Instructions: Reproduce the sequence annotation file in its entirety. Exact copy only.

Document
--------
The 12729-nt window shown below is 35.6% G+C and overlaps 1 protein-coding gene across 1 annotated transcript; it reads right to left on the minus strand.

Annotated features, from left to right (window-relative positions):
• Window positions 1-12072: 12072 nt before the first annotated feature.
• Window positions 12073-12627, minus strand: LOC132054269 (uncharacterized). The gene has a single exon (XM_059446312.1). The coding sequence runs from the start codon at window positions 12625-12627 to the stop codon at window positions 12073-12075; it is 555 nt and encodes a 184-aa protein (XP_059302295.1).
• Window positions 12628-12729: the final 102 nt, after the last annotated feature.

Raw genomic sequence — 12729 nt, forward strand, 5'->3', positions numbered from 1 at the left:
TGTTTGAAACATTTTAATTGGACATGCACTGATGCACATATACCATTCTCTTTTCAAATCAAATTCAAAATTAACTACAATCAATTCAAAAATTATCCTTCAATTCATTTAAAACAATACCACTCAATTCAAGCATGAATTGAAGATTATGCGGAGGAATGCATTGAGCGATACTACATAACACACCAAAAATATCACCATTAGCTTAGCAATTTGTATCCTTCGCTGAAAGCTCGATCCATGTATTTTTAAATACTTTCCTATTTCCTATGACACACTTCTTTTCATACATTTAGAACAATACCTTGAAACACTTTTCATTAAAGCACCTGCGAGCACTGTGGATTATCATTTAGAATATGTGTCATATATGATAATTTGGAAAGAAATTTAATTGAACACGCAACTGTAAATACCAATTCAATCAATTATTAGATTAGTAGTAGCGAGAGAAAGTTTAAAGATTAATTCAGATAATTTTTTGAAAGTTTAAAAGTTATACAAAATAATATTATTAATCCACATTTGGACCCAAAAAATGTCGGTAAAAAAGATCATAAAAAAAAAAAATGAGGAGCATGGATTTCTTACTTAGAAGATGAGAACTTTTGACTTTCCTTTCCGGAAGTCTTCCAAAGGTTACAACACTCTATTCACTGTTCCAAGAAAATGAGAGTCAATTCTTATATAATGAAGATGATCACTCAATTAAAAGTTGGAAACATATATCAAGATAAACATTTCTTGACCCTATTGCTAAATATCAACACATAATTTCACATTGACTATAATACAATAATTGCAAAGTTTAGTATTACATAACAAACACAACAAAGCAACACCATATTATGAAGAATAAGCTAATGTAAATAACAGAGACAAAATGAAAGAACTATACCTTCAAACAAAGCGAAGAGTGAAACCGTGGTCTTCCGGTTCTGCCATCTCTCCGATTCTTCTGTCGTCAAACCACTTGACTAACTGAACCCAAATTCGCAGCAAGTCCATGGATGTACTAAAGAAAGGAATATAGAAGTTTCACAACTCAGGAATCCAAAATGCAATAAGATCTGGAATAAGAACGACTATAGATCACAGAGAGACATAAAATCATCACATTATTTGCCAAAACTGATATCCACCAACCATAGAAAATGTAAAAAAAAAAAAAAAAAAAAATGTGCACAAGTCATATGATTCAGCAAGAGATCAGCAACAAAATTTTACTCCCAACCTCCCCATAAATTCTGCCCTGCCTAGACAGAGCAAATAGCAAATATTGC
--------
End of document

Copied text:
The 12729-nt window shown below is 35.6% G+C and overlaps 1 protein-coding gene across 1 annotated transcript; it reads right to left on the minus strand.

Annotated features, from left to right (window-relative positions):
• Window positions 1-12072: 12072 nt before the first annotated feature.
• Window positions 12073-12627, minus strand: LOC132054269 (uncharacterized). The gene has a single exon (XM_059446312.1). The coding sequence runs from the start codon at window positions 12625-12627 to the stop codon at window positions 12073-12075; it is 555 nt and encodes a 184-aa protein (XP_059302295.1).
• Window positions 12628-12729: the final 102 nt, after the last annotated feature.

Raw genomic sequence — 12729 nt, forward strand, 5'->3', positions numbered from 1 at the left:
TGTTTGAAACATTTTAATTGGACATGCACTGATGCACATATACCATTCTCTTTTCAAATCAAATTCAAAATTAACTACAATCAATTCAAAAATTATCCTTCAATTCATTTAAAACAATACCACTCAATTCAAGCATGAATTGAAGATTATGCGGAGGAATGCATTGAGCGATACTACATAACACACCAAAAATATCACCATTAGCTTAGCAATTTGTATCCTTCGCTGAAAGCTCGATCCATGTATTTTTAAATACTTTCCTATTTCCTATGACACACTTCTTTTCATACATTTAGAACAATACCTTGAAACACTTTTCATTAAAGCACCTGCGAGCACTGTGGATTATCATTTAGAATATGTGTCATATATGATAATTTGGAAAGAAATTTAATTGAACACGCAACTGTAAATACCAATTCAATCAATTATTAGATTAGTAGTAGCGAGAGAAAGTTTAAAGATTAATTCAGATAATTTTTTGAAAGTTTAAAAGTTATACAAAATAATATTATTAATCCACATTTGGACCCAAAAAATGTCGGTAAAAAAGATCATAAAAAAAAAAAATGAGGAGCATGGATTTCTTACTTAGAAGATGAGAACTTTTGACTTTCCTTTCCGGAAGTCTTCCAAAGGTTACAACACTCTATTCACTGTTCCAAGAAAATGAGAGTCAATTCTTATATAATGAAGATGATCACTCAATTAAAAGTTGGAAACATATATCAAGATAAACATTTCTTGACCCTATTGCTAAATATCAACACATAATTTCACATTGACTATAATACAATAATTGCAAAGTTTAGTATTACATAACAAACACAACAAAGCAACACCATATTATGAAGAATAAGCTAATGTAAATAACAGAGACAAAATGAAAGAACTATACCTTCAAACAAAGCGAAGAGTGAAACCGTGGTCTTCCGGTTCTGCCATCTCTCCGATTCTTCTGTCGTCAAACCACTTGACTAACTGAACCCAAATTCGCAGCAAGTCCATGGATGTACTAAAGAAAGGAATATAGAAGTTTCACAACTCAGGAATCCAAAATGCAATAAGATCTGGAATAAGAACGACTATAGATCACAGAGAGACATAAAATCATCACATTATTTGCCAAAACTGATATCCACCAACCATAGAAAATGTAAAAAAAAAAAAAAAAAAAAATGTGCACAAGTCATATGATTCAGCAAGAGATCAGCAACAAAATTTTACTCCCAACCTCCCCATAAATTCTGCCCTGCCTAGACAGAGCAAATAGCAAATATTGC